Fuel Cell Tax Incentives for Utilities Market: Making a Good Deal Even Better
Uncertainty Over Market Regulations
In the 2018 State of the Electric Utility Survey, 40% of 700 utility professionals named uncertainty over market conditions and regulations as their top concern. This was nearly twice the level of concern expressed about integrating distributed energy systems with their existing systems.
While the energy policies of the Trump administration differ from its predecessor, one thing remains clear: utilities are phasing out of the most polluting resources like coal, mostly due to the declining costs of cleaner alternatives. In the past two years, wind and solar power together have surpassed the production of electricity from hydropower, and in 2016, more power was generated from natural gas than from burning coal.
The Challenge of Clean Energy
But clean power brings challenges and uncertainties of its own: the sun doesn’t always shine and the wind doesn’t always blow. And we need power 24×7—with demand surging in the evening when most of us are at home after a long day of work or school.
As a crucial part of the renewable energy mix that includes solar, wind, biogas and more, fuel cells serve as an ultra-reliable weather-independent supplier of electricity and complement efforts to “reduce, flatten and flex”:
- Reduce our total energy usage
- Flatten our total capacity by removing “peaks” of production
- Improve flexibility with energy storage and ad-hoc production
Preparing for the Unexpected
Fuel cells help mitigate uncertainty by helping utilities prepare for the unexpected. Whether from a hurricane, an earthquake, or a hungry or mischievous animal, power surges will occur, and substations will go offline. The key to customer satisfaction is limiting the duration of the outage and mitigating the direct and indirect economic costs.
In December 2017, the costs of being unprepared were there for all to see when a fire at an underground Georgia Power facility led to an 11-hour outage at Atlanta’s Hartsfield-Jackson, the world’s busiest airport. The outage caused the cancellation of more than 1,100 flights and cost Delta Airlines up to $50 million.
Indirect losses occurred as well, including the disruption of travelers’ plans and damage to Delta’s corporate brand as seen in a tweet from a former US Transportation Secretary:
The Fuel Cell Alternative
The uncertainty of power outages can be mitigated by utilities with the use of a fuel cell backup power solution to provide electricity to critical systems even when the gird goes down. Unlike battery backup solutions that discharge power over a finite amount of time (usually 6-8 hours), fuel cells actually generate electricity using hydrogen and oxygen. This means that they can keep supplying power as long as they have hydrogen fuel, whether it’s for 11 hours or 11 weeks.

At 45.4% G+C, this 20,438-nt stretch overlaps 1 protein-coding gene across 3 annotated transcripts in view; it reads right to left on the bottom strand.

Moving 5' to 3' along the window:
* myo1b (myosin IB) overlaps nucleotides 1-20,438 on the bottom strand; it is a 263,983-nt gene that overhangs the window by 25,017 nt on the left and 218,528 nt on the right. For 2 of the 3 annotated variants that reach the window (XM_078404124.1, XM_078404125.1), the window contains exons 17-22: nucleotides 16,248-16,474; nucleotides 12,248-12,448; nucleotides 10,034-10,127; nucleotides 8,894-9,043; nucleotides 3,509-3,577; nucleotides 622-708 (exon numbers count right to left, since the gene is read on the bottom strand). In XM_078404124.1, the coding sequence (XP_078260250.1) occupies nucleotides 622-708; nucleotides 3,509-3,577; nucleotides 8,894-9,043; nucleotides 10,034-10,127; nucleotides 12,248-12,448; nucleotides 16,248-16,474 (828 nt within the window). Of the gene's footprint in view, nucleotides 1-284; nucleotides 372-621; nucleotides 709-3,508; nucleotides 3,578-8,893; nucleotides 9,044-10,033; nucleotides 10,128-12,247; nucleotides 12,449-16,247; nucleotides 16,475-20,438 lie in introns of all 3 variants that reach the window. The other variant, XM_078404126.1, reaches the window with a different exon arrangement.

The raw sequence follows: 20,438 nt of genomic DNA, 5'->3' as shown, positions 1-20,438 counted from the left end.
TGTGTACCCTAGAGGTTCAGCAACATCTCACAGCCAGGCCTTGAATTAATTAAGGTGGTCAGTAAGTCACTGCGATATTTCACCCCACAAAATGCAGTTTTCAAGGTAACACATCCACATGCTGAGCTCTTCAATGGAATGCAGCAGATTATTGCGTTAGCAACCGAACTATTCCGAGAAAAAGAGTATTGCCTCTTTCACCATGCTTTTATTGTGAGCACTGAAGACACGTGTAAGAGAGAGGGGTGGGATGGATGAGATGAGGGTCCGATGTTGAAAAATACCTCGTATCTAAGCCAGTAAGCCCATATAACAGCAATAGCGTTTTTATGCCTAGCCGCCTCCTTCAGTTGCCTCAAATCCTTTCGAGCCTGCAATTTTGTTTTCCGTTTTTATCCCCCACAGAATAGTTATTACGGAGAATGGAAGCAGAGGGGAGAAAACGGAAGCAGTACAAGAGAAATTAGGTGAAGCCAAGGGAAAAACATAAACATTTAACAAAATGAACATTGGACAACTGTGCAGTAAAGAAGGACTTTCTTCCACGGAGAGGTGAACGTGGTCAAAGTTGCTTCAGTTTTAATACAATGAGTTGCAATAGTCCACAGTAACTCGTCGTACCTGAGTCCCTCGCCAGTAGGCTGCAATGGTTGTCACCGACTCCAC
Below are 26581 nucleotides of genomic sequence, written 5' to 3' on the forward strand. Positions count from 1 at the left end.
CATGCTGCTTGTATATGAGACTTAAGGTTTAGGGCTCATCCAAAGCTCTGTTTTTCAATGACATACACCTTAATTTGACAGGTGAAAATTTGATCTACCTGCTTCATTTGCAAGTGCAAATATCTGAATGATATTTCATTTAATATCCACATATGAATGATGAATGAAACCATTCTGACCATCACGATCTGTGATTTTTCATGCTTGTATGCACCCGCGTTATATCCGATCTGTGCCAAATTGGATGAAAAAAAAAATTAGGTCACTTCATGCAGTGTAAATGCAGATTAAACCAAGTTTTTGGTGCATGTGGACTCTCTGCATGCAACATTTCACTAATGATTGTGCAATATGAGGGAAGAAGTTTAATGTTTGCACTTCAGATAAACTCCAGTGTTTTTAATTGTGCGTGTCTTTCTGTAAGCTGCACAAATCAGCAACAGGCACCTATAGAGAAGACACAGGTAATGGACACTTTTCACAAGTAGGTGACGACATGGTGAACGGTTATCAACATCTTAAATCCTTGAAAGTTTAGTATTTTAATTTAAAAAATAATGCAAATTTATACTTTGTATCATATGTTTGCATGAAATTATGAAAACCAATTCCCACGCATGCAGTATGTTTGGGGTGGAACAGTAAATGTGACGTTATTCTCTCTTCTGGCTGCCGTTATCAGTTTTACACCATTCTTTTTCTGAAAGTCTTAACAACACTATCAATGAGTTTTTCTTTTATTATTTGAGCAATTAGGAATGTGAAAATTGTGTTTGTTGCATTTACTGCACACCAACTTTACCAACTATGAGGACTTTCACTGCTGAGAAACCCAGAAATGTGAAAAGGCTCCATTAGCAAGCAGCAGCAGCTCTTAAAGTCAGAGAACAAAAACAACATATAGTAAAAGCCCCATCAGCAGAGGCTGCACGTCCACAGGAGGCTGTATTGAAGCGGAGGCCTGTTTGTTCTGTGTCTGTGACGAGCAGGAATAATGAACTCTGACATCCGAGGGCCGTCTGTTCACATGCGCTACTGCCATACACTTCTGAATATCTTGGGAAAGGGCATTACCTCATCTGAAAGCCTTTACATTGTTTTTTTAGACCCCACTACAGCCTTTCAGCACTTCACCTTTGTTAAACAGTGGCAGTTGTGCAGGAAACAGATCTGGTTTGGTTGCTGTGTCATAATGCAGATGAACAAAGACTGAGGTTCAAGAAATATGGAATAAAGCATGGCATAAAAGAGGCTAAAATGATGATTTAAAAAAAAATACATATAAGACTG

Reducing Uncertainty with a 30% Investment Tax Credit
In February 2018, the Bipartisan Budget Act was passed by Congress, retroactively renewing and extending the tax benefits for fuel cells and placing them on an even footing with other clean energy technologies. The Investment Tax Credit (ITC) is designed to reduce the perceived uncertainty and the higher capex costs of fuel cells.
But as they say in late-night infomercials, “Act now while supplies last.” The Investment Tax Credit (ITC) is retroactive to 2017 and will phase-out over five years:
- 30% ITC for projects that begin (or began) construction in 2017-19
- 26% ITC for projects that begin in 2020
- 22% ITC for projects that begin in 2021
Projects beginning construction after 2021 or placed in service after 2023 are not eligible for any tax credit.
A New Chance for Rapid Growth
Despite the uncertainty felt by utilities in 2017, the united support of the Trump Administration and the US Congress for fuel cells is quite certain. The ITCs of the 2018 Bipartisan Budget Act offer a real chance that fuel cells will reach the economies of scale—and the affordability—that will enable them to take their rightful place as part of the green energy mix of that supplies US power needs..
If the 10 years following the Energy Policy Act of 2005, are any indication, the second decade of the 21st century may indeed be the breakout period for fuel cells.
Growth in U.S. electricity generation in terawatt-hours (TWh) from wind (left) and from solar PV (right). Solar PV includes two components: utility-scale PV (yellow) and distributed PV (orange; estimates only for 2014 and 2015).
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